Barbara Morgan, co-founder of Aperture magazine and best known for her photographs of modern dancers, is credited with being the first American artist to employ the photomontage technique.
Morgan was particularly interested in how this genre of photography allowed the artist to capture multiple facets of modern life on a single plane. Her montage work is mostly concerned with social themes and natural versus constructed environments.
In the above work, newspaper tycoon William Randolph Hearst’s face is placed on the body of a giant octopus. He is shown extending his tentacles over the masses of New York, similar to the way he controlled a vast amount of the journalism industry at the time.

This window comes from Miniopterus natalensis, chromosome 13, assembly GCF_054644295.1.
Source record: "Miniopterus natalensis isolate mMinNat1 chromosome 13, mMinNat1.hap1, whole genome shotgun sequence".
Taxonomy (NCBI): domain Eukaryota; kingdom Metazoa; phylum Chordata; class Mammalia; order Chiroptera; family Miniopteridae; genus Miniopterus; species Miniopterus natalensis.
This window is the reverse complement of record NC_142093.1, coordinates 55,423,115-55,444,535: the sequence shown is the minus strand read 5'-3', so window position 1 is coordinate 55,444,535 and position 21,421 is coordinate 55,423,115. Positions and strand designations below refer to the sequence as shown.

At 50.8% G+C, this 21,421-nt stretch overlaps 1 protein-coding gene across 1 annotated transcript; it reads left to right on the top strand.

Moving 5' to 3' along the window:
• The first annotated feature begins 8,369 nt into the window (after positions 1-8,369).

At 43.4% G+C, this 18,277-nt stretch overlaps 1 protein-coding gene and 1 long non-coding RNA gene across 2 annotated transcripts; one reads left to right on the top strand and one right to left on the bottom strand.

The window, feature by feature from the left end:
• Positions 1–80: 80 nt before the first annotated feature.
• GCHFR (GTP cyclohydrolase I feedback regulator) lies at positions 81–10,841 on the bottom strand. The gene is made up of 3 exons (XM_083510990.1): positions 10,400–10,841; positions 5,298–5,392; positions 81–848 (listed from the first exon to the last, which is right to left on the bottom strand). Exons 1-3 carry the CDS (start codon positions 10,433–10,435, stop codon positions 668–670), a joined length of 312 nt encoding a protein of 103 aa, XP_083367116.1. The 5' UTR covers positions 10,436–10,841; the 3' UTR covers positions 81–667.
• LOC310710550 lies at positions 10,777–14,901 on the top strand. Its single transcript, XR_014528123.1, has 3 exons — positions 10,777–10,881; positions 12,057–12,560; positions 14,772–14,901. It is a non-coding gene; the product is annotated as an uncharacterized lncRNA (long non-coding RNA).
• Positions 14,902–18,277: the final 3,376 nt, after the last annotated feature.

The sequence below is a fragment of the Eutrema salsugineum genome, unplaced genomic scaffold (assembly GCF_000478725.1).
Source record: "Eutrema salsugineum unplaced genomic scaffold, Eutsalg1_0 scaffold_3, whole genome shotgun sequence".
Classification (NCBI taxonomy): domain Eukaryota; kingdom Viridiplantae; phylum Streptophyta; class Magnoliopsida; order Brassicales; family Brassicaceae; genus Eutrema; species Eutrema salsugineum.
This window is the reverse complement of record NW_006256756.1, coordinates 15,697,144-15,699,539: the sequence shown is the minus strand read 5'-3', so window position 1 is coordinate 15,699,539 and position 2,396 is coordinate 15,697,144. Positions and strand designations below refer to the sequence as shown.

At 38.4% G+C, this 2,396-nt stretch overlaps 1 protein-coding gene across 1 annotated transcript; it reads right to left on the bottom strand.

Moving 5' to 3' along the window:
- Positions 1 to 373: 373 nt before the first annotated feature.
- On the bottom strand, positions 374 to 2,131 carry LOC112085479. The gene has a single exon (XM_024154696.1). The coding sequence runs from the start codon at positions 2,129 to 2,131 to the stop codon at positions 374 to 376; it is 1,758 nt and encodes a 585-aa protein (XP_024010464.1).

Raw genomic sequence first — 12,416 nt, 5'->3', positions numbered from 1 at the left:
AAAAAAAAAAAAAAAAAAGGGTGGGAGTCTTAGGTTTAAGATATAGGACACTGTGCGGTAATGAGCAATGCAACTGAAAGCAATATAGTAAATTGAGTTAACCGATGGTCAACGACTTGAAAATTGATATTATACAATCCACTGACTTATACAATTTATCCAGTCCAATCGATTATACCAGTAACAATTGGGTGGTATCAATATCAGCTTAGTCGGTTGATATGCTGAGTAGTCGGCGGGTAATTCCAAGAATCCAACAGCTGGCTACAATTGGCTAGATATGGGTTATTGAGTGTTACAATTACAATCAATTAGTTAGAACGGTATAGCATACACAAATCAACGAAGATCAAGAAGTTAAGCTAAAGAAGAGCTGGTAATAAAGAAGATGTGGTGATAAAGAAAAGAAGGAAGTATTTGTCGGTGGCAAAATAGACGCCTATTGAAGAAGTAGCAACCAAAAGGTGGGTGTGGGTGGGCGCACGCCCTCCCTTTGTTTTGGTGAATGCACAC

In Spring on Madison Square, Morgan superimposes a photograph of the dancer Eric Hawkins and photograms of flowers. One can note the juxtaposition of a wintry day in Madison Square and the flowers of spring, as paralleled by the gestures of the dancer’s arms.
Rather than a collage of many photographs, Morgan’s pieces usually include just a few elements – drastically different to the work of artists like David Hockney. However, each element that she works with has profound meaning and is rarely presented for solely aesthetic reasons.